On Nov. 20, 1989 — 26 years ago — the United Nation General Assembly adopted the Convention on the Rights of the Child. While we could be proud that it was heavily influenced by the U.S., which drafted more provisions than any other country, it took six years to get it signed by our president and to this day it has never been ratified by Congress. We should be embarrassed that we are the only country in the United Nations not to ratify it.
And our country has plummeted in the worldwide rankings since the CRC was created.
As a country, we are completely failing in our fragmented approach to raising our children. Anyone with a preschool child knows it. Parents must decide if they can afford to stay home after childbirth utilizing the Family and Medical Leave Act, because it is an unpaid job-protected leave of absence. In any case, families are presented with a child care industry that is woefully short of programs that offer infant care, and within those choices only a small fraction are accredited, meeting high quality standards. Quality child care is expensive, especially for young working families. Accredited infant care in Dane County is about $1,250 per month. Families are encouraged to piece together their child care arrangements to keep costs down, creating a lot of stress on the family and the early life of the infant.The child care workforce experiences a high turnover rate due to low wages. Children may experience many caregivers during their child care journey.
Many studies have shown that the chaos within this splintered system may have a long-term effect on a child. Experiencing inconsistent caregiving practices increases the chances of developing challenging behaviors, such as being impulsive and aggressive, that effect learning.
We need a comprehensive early childhood care system that will not only help the current workforce do its job well but will also reduce societal costs for special education, crime prevention and incarceration.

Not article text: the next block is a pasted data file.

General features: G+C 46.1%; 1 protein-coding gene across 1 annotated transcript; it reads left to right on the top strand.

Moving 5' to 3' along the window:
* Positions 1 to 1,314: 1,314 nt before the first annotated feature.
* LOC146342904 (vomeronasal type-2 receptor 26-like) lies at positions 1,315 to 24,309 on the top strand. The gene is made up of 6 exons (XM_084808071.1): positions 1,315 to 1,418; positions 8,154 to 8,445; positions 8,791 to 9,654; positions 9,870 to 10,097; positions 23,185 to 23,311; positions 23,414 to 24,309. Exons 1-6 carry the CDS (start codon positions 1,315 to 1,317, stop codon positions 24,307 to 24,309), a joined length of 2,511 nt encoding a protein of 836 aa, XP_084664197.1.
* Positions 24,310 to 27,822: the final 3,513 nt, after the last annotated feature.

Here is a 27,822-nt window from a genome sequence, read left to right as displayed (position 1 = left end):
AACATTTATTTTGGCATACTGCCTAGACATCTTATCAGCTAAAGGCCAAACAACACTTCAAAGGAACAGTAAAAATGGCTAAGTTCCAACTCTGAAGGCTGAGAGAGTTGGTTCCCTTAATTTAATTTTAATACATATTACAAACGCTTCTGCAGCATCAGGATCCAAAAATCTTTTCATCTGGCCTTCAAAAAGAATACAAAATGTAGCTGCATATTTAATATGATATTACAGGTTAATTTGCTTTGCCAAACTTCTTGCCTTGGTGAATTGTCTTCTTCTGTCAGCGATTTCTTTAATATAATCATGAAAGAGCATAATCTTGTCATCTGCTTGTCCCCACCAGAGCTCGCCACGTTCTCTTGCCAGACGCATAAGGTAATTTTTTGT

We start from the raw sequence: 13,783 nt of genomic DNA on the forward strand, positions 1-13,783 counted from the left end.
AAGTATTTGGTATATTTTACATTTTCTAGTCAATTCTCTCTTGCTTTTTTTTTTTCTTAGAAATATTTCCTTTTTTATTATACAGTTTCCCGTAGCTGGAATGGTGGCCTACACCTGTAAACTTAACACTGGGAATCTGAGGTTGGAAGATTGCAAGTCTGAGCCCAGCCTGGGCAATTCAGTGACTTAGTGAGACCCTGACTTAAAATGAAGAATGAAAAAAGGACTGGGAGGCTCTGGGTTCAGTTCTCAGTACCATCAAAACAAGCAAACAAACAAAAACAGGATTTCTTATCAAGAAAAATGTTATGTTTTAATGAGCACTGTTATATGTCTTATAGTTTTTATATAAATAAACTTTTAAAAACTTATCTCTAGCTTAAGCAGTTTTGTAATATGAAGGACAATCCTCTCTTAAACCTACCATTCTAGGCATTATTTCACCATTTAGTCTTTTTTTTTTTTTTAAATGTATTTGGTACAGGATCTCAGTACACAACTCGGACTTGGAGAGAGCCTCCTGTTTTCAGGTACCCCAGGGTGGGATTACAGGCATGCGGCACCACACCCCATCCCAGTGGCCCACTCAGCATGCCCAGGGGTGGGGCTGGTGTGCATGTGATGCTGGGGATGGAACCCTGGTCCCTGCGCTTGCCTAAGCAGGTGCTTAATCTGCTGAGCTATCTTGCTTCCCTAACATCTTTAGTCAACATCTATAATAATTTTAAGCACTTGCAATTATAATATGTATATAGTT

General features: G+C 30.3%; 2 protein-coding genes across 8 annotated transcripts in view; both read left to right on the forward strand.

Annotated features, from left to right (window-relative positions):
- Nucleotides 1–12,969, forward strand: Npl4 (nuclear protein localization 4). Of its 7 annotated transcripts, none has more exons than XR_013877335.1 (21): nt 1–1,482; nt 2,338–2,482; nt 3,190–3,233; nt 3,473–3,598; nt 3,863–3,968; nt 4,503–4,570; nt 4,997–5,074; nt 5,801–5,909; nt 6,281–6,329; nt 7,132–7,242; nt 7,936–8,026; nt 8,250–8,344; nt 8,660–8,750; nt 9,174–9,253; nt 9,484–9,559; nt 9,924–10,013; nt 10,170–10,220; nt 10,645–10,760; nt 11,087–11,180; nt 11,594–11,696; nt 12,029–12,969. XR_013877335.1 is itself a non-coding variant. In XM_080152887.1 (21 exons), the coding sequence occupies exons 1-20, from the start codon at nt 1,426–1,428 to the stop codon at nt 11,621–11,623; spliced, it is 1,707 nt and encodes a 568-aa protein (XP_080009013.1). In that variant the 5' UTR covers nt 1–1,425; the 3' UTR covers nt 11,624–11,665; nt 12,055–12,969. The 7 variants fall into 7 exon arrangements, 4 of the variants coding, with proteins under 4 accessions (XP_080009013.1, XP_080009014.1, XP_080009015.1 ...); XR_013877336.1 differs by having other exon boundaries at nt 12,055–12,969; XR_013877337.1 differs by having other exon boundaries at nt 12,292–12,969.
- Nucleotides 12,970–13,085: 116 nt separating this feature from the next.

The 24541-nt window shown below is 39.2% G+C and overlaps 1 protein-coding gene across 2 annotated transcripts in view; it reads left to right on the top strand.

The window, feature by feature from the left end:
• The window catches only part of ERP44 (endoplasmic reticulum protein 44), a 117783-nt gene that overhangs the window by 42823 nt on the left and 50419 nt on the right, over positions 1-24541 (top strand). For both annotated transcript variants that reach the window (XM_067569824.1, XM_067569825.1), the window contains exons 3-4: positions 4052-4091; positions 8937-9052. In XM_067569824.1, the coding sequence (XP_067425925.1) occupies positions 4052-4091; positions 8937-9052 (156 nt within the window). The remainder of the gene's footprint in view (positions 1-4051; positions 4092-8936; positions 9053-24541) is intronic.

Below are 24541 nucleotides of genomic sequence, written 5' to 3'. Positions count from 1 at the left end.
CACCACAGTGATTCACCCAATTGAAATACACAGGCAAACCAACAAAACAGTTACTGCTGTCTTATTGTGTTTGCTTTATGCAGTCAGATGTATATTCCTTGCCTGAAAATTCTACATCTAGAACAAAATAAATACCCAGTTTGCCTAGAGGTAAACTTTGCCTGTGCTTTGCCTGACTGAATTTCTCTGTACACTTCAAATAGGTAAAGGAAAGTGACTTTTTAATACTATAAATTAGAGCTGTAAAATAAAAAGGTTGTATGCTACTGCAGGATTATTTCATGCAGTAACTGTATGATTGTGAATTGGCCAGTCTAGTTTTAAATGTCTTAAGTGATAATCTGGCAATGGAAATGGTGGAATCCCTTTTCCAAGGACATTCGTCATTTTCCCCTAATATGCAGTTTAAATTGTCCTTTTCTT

A new documentary series produced by California Newsreel with Vital Pictures in collaboration with many communities including the Wisconsin Early Childhood Association addresses how young children and their families are faring in America's fractured system. "The Raising of America" will air on PBS in 2016. You can watch it from now until Nov. 30 here.
Why are we in the U.S. so resistant to ratifying the CRC, thus helping our children? Amnesty International describes the CRC as calling for children’s rights to adequate food, education, and health care; freedom from violence, abuse and exploitation; equal treatment regardless of gender, race or cultural background; the right to express themselves and have safe access to play, culture and art. Most families here in the U.S. want their children to have these rights.
Ratifying the CRC could also serve as a unifier as we grapple with concerns about police brutality and racial bias over incidents such as the recent violence toward the teenage child in South Carolina who was brutally knocked backward at school.
On the campaign trail in 2008 President Obama made a commitment to review the CRC, noting that the U.S. was the only country other than Somalia not to ratify it. Since then, even the youngest country in the world, South Sudan, has already signed on and ratified it. In 2009 Sen. Barbara Boxer, D-Calif., along with Sen. Bernie Sanders, D-Vt., urged the U.S. to ratify it.
In response, some parental rights groups advocated against the CRC, stating it would affect parental authority including parents' rights to spank their child. They also expressed concerns that it provides a child the right to playtime (which it does). Additionally, they feared the United Nations would replace U.S. sovereignty and dictate how we raise our children.
That's just not so. The reality is that the U.N. serves as a world platform for countries to set goals for agreed-upon human rights. The CRC emphasizes the importance of parents raising their children and children respecting their parents. The only real authority the CRC has is that it provides a forum for each country to review what they are doing for their children and share with the world how they intend to improve upon it. It’s an accountability tool.
While urging Congress to ratify the Convention on the Rights of a Child isn’t going to instantly change everything it could encourage us to do the right thing, one baby step at a time, and show the world we do care about our children.
Oma Vic McMurray is a child care provider on Madison's east side.
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